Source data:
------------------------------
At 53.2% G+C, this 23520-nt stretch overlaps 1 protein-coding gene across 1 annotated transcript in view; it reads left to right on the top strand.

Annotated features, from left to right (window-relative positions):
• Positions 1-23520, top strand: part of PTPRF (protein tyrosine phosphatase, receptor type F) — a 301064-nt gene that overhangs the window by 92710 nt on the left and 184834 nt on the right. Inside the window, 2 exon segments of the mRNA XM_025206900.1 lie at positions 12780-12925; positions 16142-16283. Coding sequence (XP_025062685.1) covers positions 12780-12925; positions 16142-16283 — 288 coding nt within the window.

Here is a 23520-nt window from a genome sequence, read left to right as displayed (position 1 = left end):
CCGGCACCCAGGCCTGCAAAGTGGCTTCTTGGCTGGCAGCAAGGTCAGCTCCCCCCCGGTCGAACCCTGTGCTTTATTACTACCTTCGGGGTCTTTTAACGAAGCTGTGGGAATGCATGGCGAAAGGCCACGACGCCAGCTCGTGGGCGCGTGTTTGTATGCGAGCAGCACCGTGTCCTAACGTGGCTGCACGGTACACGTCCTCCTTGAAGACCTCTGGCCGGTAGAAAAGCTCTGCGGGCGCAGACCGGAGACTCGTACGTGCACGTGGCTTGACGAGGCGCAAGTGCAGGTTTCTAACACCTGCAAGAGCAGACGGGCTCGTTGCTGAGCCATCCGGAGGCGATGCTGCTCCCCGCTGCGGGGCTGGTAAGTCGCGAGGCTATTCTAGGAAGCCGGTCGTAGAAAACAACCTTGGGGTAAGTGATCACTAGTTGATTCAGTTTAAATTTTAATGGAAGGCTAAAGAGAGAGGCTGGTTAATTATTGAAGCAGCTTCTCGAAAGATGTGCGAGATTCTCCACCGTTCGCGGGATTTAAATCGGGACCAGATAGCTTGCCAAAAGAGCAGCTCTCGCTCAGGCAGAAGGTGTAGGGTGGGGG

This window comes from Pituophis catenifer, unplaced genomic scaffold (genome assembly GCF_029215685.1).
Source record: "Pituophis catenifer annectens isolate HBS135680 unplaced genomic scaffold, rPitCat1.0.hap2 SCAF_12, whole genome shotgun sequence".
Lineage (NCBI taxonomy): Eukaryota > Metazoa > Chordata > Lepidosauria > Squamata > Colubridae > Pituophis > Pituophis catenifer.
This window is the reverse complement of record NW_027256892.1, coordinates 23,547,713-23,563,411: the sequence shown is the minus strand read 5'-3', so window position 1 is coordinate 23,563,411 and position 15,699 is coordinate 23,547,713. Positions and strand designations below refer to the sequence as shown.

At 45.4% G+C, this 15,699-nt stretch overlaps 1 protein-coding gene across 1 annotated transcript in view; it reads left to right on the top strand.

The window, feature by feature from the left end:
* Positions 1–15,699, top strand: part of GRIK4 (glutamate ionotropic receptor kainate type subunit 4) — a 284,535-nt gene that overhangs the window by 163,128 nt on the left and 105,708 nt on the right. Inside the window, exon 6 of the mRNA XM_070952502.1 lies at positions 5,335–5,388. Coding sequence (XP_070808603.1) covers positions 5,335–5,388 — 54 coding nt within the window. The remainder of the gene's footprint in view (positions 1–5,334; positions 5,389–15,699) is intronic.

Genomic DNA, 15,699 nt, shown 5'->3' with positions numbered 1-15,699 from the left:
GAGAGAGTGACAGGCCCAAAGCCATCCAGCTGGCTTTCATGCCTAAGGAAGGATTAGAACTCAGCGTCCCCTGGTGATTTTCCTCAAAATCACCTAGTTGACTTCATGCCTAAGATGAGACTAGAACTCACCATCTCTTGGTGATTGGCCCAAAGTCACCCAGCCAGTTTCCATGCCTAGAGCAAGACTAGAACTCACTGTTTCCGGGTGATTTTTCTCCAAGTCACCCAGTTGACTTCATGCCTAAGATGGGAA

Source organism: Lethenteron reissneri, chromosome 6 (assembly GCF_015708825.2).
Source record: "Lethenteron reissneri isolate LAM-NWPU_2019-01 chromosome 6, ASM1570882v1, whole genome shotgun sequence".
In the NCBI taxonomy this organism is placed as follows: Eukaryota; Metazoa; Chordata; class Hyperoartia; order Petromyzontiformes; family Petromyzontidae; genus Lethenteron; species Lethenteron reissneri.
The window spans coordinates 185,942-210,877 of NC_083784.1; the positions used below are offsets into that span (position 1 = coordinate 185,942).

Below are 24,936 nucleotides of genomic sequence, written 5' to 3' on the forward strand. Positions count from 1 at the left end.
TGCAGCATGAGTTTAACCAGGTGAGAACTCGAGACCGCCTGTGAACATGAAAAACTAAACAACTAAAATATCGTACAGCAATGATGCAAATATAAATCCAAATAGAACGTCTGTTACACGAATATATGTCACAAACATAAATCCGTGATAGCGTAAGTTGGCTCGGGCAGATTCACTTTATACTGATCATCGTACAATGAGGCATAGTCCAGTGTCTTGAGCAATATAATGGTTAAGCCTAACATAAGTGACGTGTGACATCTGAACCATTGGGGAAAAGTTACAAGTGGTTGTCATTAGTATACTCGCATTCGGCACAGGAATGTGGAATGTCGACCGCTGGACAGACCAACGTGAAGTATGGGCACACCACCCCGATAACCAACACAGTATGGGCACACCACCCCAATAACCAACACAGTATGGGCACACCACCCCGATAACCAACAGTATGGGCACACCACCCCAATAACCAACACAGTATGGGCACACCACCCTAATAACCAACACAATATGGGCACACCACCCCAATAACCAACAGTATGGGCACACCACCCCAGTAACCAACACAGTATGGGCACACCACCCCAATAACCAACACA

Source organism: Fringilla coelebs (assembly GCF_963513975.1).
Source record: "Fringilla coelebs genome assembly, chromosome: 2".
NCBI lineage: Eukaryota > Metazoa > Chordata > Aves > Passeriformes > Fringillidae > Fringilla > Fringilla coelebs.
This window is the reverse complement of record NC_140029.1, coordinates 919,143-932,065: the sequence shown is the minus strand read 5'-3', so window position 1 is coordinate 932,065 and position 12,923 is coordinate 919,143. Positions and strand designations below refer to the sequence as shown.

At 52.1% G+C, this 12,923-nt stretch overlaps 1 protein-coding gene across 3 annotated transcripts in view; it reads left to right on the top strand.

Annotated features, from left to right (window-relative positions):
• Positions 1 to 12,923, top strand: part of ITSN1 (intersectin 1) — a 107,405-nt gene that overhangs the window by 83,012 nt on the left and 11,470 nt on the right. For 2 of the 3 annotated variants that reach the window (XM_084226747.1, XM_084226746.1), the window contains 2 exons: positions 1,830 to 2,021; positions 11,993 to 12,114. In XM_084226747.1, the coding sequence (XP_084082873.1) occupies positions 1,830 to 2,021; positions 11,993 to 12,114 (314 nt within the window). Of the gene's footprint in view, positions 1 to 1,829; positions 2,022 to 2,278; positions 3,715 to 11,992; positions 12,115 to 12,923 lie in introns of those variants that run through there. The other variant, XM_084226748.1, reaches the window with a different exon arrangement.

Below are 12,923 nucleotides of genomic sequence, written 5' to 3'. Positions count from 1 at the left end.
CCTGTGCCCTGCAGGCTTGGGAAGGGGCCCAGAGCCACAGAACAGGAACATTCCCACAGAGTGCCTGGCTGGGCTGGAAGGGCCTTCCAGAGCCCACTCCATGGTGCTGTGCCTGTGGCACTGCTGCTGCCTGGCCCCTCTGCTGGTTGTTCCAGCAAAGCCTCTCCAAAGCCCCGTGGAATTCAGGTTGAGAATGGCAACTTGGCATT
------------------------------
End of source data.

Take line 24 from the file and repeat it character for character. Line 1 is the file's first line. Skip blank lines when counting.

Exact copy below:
This window is the reverse complement of record NC_140029.1, coordinates 919,143-932,065: the sequence shown is the minus strand read 5'-3', so window position 1 is coordinate 932,065 and position 12,923 is coordinate 919,143. Positions and strand designations below refer to the sequence as shown.